The Fair Labor Standards Act is a federal law that requires employers to maintain accurate records about the hours that non-exempt employees work. Non-exempt employees are those who work for an hourly wage rather than a salary set by month or year. Most employers satisfy the Fair Labor Standards Act by using some form of time card system. Falsification of a time card happens when employees provide inaccurate data about their hours worked or cause others to supply misleading information.

Handwritten Time Cards

Some businesses still require workers to fill out a handwritten time card for each pay period. Employees typically will supply information about the precise time they arrived and left work each day. This system has been abandoned by some employers because it relies on the honor system. Workers who arrive two minutes late, for example, may be reluctant to admit this in writing on a time card.

Providing inaccurate arrival or departure times constitutes falsification. If time cards require workers to summarize their work activities for each hour or day, this data must also be accurate.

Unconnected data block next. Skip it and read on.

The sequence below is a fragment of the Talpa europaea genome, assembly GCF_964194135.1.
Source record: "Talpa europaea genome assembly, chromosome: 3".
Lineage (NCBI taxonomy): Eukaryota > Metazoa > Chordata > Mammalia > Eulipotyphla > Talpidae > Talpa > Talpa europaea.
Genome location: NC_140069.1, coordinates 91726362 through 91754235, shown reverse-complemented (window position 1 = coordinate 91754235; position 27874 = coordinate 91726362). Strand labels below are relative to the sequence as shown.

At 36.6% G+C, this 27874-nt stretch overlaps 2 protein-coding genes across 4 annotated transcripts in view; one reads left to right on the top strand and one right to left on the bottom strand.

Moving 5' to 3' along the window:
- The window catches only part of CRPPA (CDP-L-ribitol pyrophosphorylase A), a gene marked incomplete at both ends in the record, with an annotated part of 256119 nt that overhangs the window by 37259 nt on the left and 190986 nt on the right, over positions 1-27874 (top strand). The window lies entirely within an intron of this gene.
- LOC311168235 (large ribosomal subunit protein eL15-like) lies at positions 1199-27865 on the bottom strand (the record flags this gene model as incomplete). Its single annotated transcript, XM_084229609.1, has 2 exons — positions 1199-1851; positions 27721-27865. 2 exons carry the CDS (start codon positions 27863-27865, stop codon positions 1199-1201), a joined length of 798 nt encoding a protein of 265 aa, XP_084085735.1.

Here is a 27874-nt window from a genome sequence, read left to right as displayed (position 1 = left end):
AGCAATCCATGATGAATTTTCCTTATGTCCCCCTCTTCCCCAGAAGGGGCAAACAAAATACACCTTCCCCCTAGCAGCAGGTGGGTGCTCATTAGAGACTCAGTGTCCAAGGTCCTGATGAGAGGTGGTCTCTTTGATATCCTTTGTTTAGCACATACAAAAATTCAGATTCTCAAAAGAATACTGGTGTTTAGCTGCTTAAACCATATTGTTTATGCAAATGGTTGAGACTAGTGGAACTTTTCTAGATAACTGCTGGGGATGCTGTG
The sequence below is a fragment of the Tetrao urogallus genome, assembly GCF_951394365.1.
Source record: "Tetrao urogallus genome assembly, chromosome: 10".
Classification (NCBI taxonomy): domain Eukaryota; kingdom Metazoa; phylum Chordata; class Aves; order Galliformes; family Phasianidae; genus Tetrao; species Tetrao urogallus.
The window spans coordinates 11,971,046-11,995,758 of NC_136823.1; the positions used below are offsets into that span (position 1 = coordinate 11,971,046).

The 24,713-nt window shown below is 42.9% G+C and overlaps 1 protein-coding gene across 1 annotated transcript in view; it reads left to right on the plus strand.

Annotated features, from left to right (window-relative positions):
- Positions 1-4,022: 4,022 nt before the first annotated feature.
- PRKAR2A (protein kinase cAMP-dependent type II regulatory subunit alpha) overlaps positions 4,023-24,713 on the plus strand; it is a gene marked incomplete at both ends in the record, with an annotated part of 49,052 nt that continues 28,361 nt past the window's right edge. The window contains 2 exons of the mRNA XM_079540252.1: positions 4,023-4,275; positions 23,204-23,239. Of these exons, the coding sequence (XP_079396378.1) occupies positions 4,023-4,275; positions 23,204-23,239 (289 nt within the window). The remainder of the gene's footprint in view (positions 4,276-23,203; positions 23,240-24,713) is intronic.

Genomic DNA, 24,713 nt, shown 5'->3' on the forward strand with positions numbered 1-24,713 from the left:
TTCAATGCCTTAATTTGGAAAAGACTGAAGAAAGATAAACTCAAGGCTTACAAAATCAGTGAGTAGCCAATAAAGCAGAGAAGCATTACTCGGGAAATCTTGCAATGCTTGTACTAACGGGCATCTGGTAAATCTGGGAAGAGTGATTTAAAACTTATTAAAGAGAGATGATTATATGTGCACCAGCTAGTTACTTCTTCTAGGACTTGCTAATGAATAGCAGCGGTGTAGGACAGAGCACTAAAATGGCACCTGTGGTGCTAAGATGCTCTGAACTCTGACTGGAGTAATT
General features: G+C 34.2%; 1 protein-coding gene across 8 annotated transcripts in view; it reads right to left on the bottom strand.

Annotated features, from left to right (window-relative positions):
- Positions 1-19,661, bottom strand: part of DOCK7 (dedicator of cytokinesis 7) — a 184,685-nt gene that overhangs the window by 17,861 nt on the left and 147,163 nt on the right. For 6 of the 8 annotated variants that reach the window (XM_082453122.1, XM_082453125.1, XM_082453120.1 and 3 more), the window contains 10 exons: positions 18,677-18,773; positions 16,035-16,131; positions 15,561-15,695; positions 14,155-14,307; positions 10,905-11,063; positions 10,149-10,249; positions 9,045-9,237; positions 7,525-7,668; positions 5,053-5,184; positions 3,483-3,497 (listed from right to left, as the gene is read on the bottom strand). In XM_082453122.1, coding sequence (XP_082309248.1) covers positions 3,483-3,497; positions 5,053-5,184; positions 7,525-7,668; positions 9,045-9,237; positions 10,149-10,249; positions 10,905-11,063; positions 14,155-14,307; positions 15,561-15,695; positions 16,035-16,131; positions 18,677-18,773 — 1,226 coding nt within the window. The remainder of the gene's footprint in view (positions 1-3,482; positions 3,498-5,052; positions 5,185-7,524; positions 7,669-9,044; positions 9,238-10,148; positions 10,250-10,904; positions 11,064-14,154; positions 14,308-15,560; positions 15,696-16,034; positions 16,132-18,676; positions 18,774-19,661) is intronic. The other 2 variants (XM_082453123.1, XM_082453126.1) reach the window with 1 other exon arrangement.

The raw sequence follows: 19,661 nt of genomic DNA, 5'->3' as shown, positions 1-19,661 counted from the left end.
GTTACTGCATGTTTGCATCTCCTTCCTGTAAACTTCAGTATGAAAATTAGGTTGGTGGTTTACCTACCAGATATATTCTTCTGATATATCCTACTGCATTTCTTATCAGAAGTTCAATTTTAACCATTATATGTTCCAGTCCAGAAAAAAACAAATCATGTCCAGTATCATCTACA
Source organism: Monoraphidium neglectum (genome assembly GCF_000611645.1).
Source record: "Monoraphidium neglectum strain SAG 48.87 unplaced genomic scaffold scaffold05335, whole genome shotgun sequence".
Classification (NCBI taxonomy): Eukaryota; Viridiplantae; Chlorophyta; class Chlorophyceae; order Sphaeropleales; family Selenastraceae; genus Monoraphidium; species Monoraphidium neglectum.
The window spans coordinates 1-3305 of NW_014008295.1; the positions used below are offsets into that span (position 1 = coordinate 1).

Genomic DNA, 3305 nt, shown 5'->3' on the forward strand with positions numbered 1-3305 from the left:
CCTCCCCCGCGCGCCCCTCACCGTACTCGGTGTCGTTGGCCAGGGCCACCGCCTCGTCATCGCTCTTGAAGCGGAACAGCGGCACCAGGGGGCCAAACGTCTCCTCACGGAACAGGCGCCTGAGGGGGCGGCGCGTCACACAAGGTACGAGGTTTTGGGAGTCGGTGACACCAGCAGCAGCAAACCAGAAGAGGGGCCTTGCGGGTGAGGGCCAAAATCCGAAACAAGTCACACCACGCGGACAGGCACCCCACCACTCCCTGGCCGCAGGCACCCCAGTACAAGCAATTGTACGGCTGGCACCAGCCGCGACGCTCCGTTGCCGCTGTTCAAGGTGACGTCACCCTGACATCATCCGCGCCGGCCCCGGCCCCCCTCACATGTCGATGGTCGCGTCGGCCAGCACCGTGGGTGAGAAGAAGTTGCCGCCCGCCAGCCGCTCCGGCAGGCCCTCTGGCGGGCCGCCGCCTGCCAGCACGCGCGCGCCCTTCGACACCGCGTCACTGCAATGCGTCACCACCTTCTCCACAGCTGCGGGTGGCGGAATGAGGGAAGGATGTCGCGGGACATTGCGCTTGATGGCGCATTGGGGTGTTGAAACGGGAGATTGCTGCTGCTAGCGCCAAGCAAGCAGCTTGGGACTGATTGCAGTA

Punching In

Many large businesses abandoned handwritten time cards long ago in favor of time clocks that allow workers to "punch in." A time clock automatically records the time on a card when an employee inserts it in a slot. This makes it more difficult for workers to mislead employers about arrival and departure times.

A time clock does not eliminate the problem of falsification. Some employees may ask a co-worker to "punch in" for them so the card will not indicate the truth about early departures or late arrivals. Both employees involved in such a scheme have committed time card falsification.

Modern Electronic Systems

Some businesses today use a more advanced electronic time clock. These systems provide workers with cards bearing magnetic strips that record information. Other kinds of electronic time cards rely on automatic systems that read employee badges or use handheld scanners to record information. Electronic systems make falsification more difficult, but they are not foolproof. Employees who dawdle after completing a day's work, for example, may be able to trick the system into recording extra minutes worked for them.


Falsification of a time card is a serious matter. Most employers have written policies that list it as cause for immediate termination of employment. It may also be a criminal offense in some jurisdictions. In Massachusetts, for example, receiving pay for hours not actually worked is a form of larceny. Criminal penalties for this behavior include up to a year in jail and fines as high as $300.